An orca whale that washed up on the coast of Scotland last year was poisoned by environmental pollutants, according to a report released last week.
The Guardian reported last Tuesday that Lulu, the full-grown whale who died, “was a member of the UK’s last resident pod and a postmortem also showed she had never produced a calf. The pollutants, called PCBs, are known to cause infertility and these latest findings add to strong evidence that the pod is doomed to extinction.”
The levels of PCBs, or polychlorinated biphenyls, found in Lulu’s blubber were “more than 100 times the 9mg/kg limit above which damage to the health of marine mammals is known to occur” the Guardian noted. Lulu had 950mg/kg in her blubber. The average orca in the North-Atlantic ocean has 150mg/kg.
Polychlorinated biphenyls were first used in the 1930s until they were banned by the U.S. government in 1979. According to the Agency for Toxic Substances and Disease Registry (ATSDR), PCBs are synthetic organic chemicals found in “old fluorescent lighting fixtures, electrical devices or appliances containing PCB capacitors made before PCB use was stopped, old microscope oil, and old hydraulic oil.” When released into the environment, they take long periods of time to break down.
They have been found to cause damage to human health. As ATSDR notes, “Some studies in workers suggest that exposure to PCBs may also cause irritation of the nose and lungs, gastrointestinal discomfort, changes in the blood and liver, and depression and fatigue.”
The Guardian explained the effects these chemicals have on marine life, as well:
“PCBs, which cause cancers and suppress the immune system, are especially harmful to top predators because they accumulate in fat up the food chain. Killer whales can live for many decades, meaning they can end up with very high levels of PCBs.”
Though Lulu died after getting caught in ropes used for fishing, according to Andrew Brownlow, head of the Scottish Marine Animal Stranding Scheme, “Given what is known about the toxic effects of PCBs, we have to consider that such a high-pollutant burden could have been affecting her health and reproductive fitness.”
“Lulu’s apparent infertility is an ominous finding – with no new animals being born, it is now looking increasingly likely that this small group will eventually go extinct. One of the factors in this group’s apparent failure to reproduce could be their high burden of organic pollutants,” he said.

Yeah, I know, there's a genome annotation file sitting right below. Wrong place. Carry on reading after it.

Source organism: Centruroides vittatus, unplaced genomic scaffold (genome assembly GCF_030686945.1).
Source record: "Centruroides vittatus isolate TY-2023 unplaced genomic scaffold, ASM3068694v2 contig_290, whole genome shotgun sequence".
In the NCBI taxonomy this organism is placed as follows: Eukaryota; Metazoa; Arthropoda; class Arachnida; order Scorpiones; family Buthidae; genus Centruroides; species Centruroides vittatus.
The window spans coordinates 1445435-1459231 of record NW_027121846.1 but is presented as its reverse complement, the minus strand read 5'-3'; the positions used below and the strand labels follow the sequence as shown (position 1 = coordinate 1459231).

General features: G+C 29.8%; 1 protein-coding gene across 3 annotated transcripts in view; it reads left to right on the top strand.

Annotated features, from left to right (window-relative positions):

According to Monsanto’s website, the company was deeply involved in the proliferation of the chemicals:
“The former Monsanto Company produced and sold PCBs to manufacturers – such as General Electric and Westinghouse – that incorporated the fluid into their products. The former Monsanto’s PCB products bore the trade name ‘Aroclor’ (although not all Aroclor products were PCB products).
“Although the former Monsanto Company was the principal manufacturer of PCBs in the United States, its share of the global production was about 45%. There were many manufacturers in other countries, including West Germany, East Germany, Japan, France, Czechoslovakia, Spain, Italy, Poland, Russia and China. Production and use of PCBs continued in many of these countries into the 1990s.”
Though the company maintains it is not responsible for all global production, its share of nearly half the world’s PCBs is still staggeringly large. It also appears the company is leaving out some key details. According to Dr. Ellen Griffith Spears, an associate professor at the University of Alabama, Monsanto knew of the dangers of PCBs long before they discontinued their manufacture. In fact, they increased production between 1966 — when scientists first discovered their dangers — and 1977, when the company finally stopped producing them:
“During that time, Monsanto’s Ad Hoc Committee acknowledged that PCBs ‘may be a global contaminant.’ The committee even considered halting production. Significantly, however, Monsanto’s Board of Directors had responded to the news about PCB hazards by increasing production. The preferred strategy for the present, as one official scribbled in his marginal notes, was to ‘sell the hell out of them.’”
The company had also produced them in the United Kingdom, the closest country to Lulu’s environment.
Though Monsanto takes credit for voluntarily discontinuing production of PCBs before the U.S. government banned them — and other companies, like Bayer, produced them to a lesser extent — in recent years they have aggressively evaded responsibility for the effects they have had on the environment.
Though it is ultimately difficult to determine Monsanto’s exact degree of responsibility for the struggles marine animals now face as a result of human pollution, it is clear man-made chemicals propagated by massive corporations are still taking their toll.
PCBs have also been found in dolphins in the north-east Atlantic, beluga whales in Canada, and polar bears in the arctic.
“Once PCBs get into the marine environment, they are difficult if not impossible to remove,” Brownlow told the Guardian. “There are still many PCB stockpiles in Europe, and it is absolutely essential that these toxic reserves do not reach the marine environment.”
This article published under a Creative Commons Attribution 4.0 International license